LABOR LEADING ON HOUSING AFFORDABILITY

13 Feb 2017

Today marks the one year anniversary of the Leader of the Opposition announcing Federal Labor’s plan to improve housing affordability for aspirational Australians.

Today marks the one year anniversary of the Leader of the Opposition announcing Federal Labor’s plan to improve housing affordability for aspirational Australians.

Labor’s plan for housing affordability seeks to reform negative gearing and the capital gains tax discount to provide a level playing field for young Australians seeking their first home.

The national housing affordability crisis now sees only one in seven homes in Australia purchased by first home buyers.

Over the last year, the crisis has only deepened, with Sydney and Melbourne experiencing double digit property price growth and Sydney, Melbourne, Brisbane, Adelaide and Perth all named in the 20 most expensive cities to buy property in the world.

And last week’s Article IV report saw the IMF call for the Australian Government to reform the capital gains tax discount, arguing that:

“The Commonwealth tax system provides households with incentives for leveraged real estate investment that likely amplifies the housing cycle.”

Meanwhile, the Government still has no housing affordability policy.

The last year has seen the Treasurer Scott Morrison turned inside out over reform to negative gearing. Over this time Mr Morrison has:

·         argued that there are 'excesses' in negative gearing;

·         been rolled in Cabinet with the PM pushing for reform of negative gearing;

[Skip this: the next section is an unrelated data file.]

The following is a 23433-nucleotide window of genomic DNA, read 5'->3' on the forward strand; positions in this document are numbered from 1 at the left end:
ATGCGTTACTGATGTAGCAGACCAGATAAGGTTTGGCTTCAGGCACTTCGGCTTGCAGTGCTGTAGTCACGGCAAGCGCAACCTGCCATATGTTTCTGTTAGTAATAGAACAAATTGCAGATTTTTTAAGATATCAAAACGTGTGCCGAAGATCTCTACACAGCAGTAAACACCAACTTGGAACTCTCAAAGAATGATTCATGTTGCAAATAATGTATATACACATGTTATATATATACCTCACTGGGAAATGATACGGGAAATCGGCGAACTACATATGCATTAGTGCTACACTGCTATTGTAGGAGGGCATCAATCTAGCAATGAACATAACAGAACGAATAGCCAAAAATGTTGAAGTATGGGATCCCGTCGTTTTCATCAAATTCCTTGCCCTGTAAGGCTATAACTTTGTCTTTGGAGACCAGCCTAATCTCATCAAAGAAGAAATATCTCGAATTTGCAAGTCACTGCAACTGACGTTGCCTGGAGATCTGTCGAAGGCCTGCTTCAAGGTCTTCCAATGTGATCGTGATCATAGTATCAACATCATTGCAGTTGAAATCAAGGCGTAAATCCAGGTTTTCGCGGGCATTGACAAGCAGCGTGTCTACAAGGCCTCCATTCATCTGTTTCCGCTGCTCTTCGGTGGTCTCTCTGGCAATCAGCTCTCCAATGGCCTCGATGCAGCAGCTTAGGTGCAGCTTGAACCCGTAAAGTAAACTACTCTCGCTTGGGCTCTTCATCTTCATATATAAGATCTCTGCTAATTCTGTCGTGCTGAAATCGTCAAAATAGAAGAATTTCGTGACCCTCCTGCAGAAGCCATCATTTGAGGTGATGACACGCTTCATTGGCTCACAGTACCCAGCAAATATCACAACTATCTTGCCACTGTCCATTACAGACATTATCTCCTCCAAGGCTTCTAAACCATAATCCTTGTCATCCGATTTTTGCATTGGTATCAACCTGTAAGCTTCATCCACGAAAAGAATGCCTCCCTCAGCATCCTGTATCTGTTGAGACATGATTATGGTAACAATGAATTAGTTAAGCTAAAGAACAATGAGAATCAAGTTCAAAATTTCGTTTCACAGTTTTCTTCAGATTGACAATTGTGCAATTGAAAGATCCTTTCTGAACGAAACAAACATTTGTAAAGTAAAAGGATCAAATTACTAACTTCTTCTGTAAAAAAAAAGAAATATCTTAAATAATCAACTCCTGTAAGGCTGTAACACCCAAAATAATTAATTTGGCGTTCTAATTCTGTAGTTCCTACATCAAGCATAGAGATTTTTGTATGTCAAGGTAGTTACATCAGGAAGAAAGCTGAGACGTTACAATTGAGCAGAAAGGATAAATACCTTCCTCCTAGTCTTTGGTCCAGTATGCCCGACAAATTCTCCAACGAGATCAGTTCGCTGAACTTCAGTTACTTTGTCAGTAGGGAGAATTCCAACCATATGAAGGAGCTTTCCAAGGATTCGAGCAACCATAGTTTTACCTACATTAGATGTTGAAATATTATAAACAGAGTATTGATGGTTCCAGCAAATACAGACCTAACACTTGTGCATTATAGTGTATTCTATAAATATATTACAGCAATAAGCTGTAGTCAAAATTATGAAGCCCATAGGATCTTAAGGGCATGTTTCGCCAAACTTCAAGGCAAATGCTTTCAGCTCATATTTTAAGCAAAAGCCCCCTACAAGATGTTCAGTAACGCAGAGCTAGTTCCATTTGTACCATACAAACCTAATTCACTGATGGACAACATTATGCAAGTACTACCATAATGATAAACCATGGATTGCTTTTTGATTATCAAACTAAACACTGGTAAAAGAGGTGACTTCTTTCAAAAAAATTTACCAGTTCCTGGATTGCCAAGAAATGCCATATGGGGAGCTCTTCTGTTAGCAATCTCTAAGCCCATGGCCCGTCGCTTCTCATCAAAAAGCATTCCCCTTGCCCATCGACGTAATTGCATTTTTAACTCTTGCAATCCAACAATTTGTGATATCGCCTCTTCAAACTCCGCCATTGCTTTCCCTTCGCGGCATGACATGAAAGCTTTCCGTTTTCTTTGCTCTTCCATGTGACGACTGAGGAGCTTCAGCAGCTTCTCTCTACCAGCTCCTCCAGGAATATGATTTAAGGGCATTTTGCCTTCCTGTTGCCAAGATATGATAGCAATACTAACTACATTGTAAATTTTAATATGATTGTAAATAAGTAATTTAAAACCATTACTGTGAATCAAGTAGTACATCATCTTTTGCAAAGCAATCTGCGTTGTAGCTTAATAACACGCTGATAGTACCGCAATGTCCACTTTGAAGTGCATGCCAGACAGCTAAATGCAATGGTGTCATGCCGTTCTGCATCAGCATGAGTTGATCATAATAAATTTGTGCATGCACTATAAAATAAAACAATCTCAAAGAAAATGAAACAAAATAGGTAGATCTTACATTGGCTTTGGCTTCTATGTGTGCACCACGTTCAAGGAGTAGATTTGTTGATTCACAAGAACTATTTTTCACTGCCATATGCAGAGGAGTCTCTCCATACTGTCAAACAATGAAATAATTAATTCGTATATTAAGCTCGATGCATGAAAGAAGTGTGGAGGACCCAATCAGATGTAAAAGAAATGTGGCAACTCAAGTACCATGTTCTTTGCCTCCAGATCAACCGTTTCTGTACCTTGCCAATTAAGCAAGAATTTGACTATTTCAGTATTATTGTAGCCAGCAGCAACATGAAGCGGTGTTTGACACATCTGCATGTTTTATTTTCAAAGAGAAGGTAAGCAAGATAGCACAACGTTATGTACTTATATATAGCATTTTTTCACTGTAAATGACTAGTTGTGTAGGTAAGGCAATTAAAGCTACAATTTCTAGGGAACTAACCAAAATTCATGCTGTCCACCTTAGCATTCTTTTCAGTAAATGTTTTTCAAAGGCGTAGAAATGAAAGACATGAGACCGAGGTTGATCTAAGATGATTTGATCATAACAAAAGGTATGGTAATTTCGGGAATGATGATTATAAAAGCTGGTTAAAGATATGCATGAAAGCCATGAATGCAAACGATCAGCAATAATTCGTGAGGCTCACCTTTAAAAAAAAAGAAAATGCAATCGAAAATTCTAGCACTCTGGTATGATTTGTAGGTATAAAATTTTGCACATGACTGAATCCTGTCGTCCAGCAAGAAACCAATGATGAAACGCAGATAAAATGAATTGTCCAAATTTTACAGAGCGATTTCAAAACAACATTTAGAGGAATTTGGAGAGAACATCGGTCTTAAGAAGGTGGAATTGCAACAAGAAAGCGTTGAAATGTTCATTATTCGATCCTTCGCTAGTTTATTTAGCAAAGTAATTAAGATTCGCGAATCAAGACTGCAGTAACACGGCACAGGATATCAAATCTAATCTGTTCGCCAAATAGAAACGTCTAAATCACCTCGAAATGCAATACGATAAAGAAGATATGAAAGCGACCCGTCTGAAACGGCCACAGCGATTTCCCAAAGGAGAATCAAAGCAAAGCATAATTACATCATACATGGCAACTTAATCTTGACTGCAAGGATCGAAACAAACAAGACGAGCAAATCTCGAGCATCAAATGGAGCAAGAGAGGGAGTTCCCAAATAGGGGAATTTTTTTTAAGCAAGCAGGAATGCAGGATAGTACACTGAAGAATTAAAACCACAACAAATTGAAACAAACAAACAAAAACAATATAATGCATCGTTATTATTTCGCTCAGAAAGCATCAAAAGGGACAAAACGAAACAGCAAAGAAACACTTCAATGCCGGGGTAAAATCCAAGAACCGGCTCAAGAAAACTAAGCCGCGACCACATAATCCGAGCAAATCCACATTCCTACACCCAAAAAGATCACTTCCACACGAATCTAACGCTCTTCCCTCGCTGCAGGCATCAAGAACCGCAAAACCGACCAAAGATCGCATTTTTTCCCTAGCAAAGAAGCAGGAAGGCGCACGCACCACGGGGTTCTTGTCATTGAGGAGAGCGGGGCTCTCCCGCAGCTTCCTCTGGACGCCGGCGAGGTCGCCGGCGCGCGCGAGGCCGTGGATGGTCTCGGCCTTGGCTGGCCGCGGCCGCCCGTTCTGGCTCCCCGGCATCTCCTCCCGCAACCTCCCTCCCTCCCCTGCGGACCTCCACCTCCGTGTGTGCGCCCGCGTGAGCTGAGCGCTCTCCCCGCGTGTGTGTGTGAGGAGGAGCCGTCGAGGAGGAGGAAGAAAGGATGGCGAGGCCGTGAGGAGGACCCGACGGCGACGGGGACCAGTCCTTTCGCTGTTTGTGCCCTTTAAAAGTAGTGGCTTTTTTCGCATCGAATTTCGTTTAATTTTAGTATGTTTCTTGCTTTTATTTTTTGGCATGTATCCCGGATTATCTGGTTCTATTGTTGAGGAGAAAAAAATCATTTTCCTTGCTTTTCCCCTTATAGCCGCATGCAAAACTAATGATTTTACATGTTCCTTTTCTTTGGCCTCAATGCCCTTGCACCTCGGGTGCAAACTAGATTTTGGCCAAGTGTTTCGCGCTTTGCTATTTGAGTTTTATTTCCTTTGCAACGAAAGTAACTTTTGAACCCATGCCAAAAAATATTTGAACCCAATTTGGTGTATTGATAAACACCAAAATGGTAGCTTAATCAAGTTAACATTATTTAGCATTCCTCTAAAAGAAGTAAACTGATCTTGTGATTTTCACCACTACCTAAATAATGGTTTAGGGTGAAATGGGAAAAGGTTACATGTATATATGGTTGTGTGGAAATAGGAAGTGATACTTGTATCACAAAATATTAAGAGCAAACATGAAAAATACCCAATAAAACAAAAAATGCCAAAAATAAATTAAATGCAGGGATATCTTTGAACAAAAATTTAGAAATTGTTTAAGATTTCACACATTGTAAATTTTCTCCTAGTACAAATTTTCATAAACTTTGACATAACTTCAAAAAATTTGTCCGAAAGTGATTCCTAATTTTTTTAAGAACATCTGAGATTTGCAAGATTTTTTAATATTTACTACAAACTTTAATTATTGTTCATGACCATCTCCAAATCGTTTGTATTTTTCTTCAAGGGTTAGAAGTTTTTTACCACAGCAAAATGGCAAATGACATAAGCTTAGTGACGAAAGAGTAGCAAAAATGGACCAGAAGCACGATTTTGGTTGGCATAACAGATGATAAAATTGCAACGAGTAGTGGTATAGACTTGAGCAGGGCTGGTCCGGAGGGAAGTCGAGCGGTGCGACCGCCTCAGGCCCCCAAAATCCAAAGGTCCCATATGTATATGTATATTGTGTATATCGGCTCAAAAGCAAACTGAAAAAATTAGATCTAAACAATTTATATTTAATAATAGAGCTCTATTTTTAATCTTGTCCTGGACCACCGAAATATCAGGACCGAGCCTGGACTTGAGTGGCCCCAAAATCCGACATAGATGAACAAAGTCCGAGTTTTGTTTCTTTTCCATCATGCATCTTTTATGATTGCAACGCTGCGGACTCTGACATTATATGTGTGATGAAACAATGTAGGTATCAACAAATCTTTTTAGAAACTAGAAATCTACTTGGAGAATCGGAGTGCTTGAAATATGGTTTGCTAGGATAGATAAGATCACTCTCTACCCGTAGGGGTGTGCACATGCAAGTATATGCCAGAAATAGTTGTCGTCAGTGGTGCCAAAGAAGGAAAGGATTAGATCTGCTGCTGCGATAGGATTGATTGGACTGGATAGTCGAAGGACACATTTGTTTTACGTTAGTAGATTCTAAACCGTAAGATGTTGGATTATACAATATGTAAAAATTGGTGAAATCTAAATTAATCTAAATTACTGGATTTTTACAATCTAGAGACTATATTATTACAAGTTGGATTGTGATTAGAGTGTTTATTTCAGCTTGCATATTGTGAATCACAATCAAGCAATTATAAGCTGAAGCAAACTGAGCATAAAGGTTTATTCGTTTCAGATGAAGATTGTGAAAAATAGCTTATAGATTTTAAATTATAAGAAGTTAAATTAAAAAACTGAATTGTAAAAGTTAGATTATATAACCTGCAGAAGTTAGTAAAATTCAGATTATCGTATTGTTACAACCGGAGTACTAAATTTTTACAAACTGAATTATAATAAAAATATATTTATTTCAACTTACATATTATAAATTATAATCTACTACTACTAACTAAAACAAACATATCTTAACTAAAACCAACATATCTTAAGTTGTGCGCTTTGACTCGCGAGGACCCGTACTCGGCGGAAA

·         commissioned a House of Representatives Economics Committee report on home ownership that produced no recommendations.

The Turnbull Government mounted a weak scare campaign on Labor’s housing affordability policy, but can’t agree on whether Labor’s policy will crash or increase prices.

All of this as an increasing number of high profile Liberals, like Mike Baird, Rob Stokes, Jeff Kennett and Federal Liberal backbenchers have called on Malcolm Turnbull and Scott Morrison to consider reform to negative gearing.

Unfortunately, the Turnbull-Abbott Government’s record on housing affordability is not simply one of doing nothing, they’ve acted to exacerbate the housing affordability crisis by:

  • Refusing to appoint a Minister for Housing to acknowledge the problem;
  • Abolishing the National Housing Supply Council;
  • Shutting down the National Rental Affordability Scheme.

While Malcolm Turnbull and Scott Morrison dither, only Labor has a housing affordability policy that puts young home buyers first.

MONDAY, 13 FEBRUARY 2017